Long after the tele-prompted speeches of political candidates in this year's American election fade away, men and women of faith will continue to read the words of the desert fathers and mothers from 1700 to 1600 years ago. These spiritual leaders fled the distractions and cares of the city in order to own next to nothing, to labor daily with their hands, and to fully commit themselves to quiet contemplation before God. There is wisdom and stability in their words that we so desperately need in the midst of political campaigns that thrash about in search of attention, power, and allegiance.
We wouldn't be the first people to turn to the sayings of the desert fathers and mothers in the midst of life's worries and political turmoil. We have many accounts of people from the cities venturing out to meet the early church's desert monastics, seeking advice for themselves and for their churches. As tempting as it is to paint the desert fathers and mothers as recluses who shunned others, the reality is that they welcomed visitors and shared their wisdom.
In his collection of sayings from the desert fathers, Thomas Merton writes:
"The Coptic hermits who left the world as though escaping from a wreck, did not merely intend to save themselves. They knew that they were helpless to do any good for others as long as they floundered about in the wreckage."
So long as we are immersed in the wreckage of outrage, racism, militarism, and inequality– as long as we lack time spent in silence before God – we will struggle to imagine another reality, to see others with the compassion of God, and to see a next step with clarity.
I know that I need to recognise the impact of each day's noise on my mind and to understand how the worries and cares of each day drown out the voice of God. If I desire to be present for others and to take meaningful action to help them, I first need to become the kind of person who can offer help. I need to receive from God and hear from God in order to have something valuable to share.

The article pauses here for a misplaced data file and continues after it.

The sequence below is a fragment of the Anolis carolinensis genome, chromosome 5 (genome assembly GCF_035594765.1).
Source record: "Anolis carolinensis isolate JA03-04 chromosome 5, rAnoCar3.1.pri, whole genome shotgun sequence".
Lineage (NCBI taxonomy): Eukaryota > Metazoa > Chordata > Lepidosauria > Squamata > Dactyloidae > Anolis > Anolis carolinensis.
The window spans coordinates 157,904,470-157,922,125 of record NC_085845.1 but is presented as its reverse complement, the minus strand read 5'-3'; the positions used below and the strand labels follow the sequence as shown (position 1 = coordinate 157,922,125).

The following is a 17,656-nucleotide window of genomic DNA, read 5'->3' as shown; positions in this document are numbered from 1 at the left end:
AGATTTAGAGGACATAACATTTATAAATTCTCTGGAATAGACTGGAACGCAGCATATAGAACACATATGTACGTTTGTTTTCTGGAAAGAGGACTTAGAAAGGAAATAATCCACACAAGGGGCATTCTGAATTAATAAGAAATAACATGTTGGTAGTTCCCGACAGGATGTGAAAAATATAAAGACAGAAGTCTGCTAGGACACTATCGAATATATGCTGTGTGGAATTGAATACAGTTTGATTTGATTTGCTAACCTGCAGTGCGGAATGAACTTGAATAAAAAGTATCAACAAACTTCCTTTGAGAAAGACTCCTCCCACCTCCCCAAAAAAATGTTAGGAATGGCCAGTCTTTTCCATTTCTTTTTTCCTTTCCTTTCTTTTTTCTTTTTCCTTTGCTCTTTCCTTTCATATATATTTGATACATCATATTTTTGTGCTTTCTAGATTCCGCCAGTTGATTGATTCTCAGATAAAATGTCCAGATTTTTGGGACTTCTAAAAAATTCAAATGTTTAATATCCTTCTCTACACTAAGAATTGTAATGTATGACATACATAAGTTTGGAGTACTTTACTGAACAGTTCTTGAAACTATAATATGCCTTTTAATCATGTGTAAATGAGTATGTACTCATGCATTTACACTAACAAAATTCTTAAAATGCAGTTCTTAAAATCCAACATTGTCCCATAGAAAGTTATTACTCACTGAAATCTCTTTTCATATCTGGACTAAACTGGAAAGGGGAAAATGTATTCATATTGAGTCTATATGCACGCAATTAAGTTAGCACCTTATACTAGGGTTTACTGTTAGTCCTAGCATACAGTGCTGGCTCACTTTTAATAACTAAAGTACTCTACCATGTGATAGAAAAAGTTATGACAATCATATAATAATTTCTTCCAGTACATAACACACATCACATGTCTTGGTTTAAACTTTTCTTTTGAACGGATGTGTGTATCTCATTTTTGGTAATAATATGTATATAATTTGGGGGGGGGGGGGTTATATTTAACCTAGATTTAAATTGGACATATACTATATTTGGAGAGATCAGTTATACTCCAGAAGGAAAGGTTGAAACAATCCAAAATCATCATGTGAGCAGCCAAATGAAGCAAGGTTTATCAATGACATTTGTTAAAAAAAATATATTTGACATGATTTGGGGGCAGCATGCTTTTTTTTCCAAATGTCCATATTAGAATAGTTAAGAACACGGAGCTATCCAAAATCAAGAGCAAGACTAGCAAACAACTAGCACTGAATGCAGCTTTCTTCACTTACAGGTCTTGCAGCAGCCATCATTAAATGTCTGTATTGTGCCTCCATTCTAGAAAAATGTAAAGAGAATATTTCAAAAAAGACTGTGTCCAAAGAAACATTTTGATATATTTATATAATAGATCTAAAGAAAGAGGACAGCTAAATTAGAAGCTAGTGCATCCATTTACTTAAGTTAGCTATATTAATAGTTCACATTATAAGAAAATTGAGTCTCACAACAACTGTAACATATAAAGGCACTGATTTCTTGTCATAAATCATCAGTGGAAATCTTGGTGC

The truth is that I could spend the better part of my day fuming with anger at America's politicians. Our political decisions have surely brought good things to some, but there remain many catastrophic failures in our past and the potential for more in some of the troubling policies being put forward.
But there is little that I can do in a state of agitation and anger. I won't have the ability to be fully present for those who are suffering. I won't have the capacity to take action or to reach out to those who have the influence to change things.
The Christian monastics shared teachings such as:
"Just as it is impossible for a man to see his face in troubled water, so too the soul, unless it be cleansed of alien thoughts, cannot pray to God in contemplation."
"If a man have humility and poverty, and judge not another, that is how fear of the Lord gets into him."
I recognise that most of us will be limited in our capacities to both withdraw from the noise of politics and to take action. Thomas Merton is mindful of this and writes in Wisdom of the Desert:
"We cannot do exactly what they did. But we must be as thorough and as ruthless in our determination to break all spiritual chains, and cast off the domination of alien compulsions, to find our true selves, to discover and develop our inalienable spiritual liberty and use it to build, on earth, the Kingdom of God."
Perhaps our first steps today could look like recognising our current states of agitation, anger, and fear in the midst of the current election. Must we listen to each daily news report, speech, controversy? Surely there will be another speech next week, fresh waves of analysis, and another controversy to fight about. I suspect that someone could spend an hour reading the news and political platforms on the day before the election and still arrive at a very similar conclusion compared to spending a year immersed in life and death political coverage. Can we disconnect from the noise for a period of time to immerse ourselves in the quiet presence of God?
There are simple ways we can work on practicing the presence of God through silence or daily contemplation. We can even use apps, such as imagining scripture with the Pray as You Go podcast, reading the Divine Hours online, meditating on the Bible with the Jesuits app, becoming aware of our thoughts with the Examine app or the new Reimagining the Examen app, and combining prayer and action with the Common Prayer app. Richard Rohr's daily email will help merge mindfulness with action as well.
The larger picture isn't about disconnecting from the challenges of today, but rather placing ourselves in a position so that we can respond to the challenges of today with God's compassion and direction.